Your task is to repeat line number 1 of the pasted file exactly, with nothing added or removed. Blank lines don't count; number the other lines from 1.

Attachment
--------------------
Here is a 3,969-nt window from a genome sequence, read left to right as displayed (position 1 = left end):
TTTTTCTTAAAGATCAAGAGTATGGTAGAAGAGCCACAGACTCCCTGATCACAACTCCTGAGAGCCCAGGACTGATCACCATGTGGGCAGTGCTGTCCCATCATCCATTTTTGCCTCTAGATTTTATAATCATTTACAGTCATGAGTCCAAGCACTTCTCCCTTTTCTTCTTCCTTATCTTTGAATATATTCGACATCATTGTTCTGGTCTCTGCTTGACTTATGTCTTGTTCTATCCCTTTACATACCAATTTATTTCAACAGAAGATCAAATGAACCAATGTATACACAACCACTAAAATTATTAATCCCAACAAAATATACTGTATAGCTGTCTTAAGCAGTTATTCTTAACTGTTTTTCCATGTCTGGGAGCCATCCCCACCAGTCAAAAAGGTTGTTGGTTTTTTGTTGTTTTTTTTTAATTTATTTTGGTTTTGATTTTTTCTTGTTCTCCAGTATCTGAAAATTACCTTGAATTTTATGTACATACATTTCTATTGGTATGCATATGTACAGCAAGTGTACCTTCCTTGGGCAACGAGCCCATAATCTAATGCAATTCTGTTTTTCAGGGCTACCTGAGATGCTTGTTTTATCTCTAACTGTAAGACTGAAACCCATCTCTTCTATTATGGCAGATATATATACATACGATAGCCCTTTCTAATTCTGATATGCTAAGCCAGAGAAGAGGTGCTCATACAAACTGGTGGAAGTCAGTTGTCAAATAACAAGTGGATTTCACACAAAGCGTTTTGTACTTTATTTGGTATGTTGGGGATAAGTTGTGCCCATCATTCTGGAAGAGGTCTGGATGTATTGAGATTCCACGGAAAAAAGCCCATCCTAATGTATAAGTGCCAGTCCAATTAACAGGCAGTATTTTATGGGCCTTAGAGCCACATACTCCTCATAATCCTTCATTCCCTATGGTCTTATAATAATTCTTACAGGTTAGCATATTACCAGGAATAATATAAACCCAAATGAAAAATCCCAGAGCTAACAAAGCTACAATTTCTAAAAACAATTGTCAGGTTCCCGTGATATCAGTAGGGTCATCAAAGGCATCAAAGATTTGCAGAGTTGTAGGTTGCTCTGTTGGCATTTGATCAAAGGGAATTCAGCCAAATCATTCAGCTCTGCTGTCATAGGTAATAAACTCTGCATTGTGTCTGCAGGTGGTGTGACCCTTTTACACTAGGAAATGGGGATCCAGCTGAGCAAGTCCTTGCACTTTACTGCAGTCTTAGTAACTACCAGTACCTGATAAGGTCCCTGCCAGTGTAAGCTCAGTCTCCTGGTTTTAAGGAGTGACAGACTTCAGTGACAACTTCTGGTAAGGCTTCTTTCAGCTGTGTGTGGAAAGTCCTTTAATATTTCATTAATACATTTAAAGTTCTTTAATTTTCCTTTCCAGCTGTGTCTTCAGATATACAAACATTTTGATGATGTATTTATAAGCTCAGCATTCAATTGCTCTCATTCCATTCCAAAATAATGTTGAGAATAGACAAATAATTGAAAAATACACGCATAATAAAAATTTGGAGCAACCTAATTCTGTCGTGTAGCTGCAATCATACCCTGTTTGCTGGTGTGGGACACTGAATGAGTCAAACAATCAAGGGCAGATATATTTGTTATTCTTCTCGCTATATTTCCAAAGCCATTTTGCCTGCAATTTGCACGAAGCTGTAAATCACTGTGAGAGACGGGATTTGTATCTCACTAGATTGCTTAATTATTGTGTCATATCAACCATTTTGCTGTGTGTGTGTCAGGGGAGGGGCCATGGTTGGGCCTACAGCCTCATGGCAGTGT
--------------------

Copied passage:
Here is a 3,969-nt window from a genome sequence, read left to right as displayed (position 1 = left end):